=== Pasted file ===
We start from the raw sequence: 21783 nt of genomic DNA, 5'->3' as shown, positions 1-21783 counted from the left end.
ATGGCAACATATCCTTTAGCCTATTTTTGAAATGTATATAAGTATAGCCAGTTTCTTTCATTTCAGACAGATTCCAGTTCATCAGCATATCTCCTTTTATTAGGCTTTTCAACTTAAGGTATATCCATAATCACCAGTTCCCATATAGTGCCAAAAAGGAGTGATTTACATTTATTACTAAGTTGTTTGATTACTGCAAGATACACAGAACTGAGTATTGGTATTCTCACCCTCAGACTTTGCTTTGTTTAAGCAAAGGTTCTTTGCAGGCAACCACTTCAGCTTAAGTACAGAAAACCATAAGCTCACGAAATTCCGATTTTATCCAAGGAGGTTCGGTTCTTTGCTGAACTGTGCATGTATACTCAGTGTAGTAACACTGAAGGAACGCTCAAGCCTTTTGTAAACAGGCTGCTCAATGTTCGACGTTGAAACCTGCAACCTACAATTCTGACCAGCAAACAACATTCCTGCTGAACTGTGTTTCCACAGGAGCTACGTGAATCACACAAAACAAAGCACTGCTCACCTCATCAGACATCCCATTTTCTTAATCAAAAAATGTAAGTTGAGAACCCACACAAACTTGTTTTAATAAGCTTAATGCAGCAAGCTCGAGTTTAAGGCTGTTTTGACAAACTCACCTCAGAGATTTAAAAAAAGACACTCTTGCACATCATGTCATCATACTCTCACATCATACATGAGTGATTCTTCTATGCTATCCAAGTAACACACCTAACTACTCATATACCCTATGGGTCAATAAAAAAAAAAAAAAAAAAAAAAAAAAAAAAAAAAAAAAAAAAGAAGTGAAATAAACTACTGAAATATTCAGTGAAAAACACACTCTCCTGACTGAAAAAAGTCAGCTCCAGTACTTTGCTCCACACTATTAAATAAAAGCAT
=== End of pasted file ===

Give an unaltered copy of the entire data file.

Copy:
We start from the raw sequence: 21783 nt of genomic DNA, 5'->3' as shown, positions 1-21783 counted from the left end.
ATGGCAACATATCCTTTAGCCTATTTTTGAAATGTATATAAGTATAGCCAGTTTCTTTCATTTCAGACAGATTCCAGTTCATCAGCATATCTCCTTTTATTAGGCTTTTCAACTTAAGGTATATCCATAATCACCAGTTCCCATATAGTGCCAAAAAGGAGTGATTTACATTTATTACTAAGTTGTTTGATTACTGCAAGATACACAGAACTGAGTATTGGTATTCTCACCCTCAGACTTTGCTTTGTTTAAGCAAAGGTTCTTTGCAGGCAACCACTTCAGCTTAAGTACAGAAAACCATAAGCTCACGAAATTCCGATTTTATCCAAGGAGGTTCGGTTCTTTGCTGAACTGTGCATGTATACTCAGTGTAGTAACACTGAAGGAACGCTCAAGCCTTTTGTAAACAGGCTGCTCAATGTTCGACGTTGAAACCTGCAACCTACAATTCTGACCAGCAAACAACATTCCTGCTGAACTGTGTTTCCACAGGAGCTACGTGAATCACACAAAACAAAGCACTGCTCACCTCATCAGACATCCCATTTTCTTAATCAAAAAATGTAAGTTGAGAACCCACACAAACTTGTTTTAATAAGCTTAATGCAGCAAGCTCGAGTTTAAGGCTGTTTTGACAAACTCACCTCAGAGATTTAAAAAAAGACACTCTTGCACATCATGTCATCATACTCTCACATCATACATGAGTGATTCTTCTATGCTATCCAAGTAACACACCTAACTACTCATATACCCTATGGGTCAATAAAAAAAAAAAAAAAAAAAAAAAAAAAAAAAAAAAAAAAAAAGAAGTGAAATAAACTACTGAAATATTCAGTGAAAAACACACTCTCCTGACTGAAAAAAGTCAGCTCCAGTACTTTGCTCCACACTATTAAATAAAAGCAT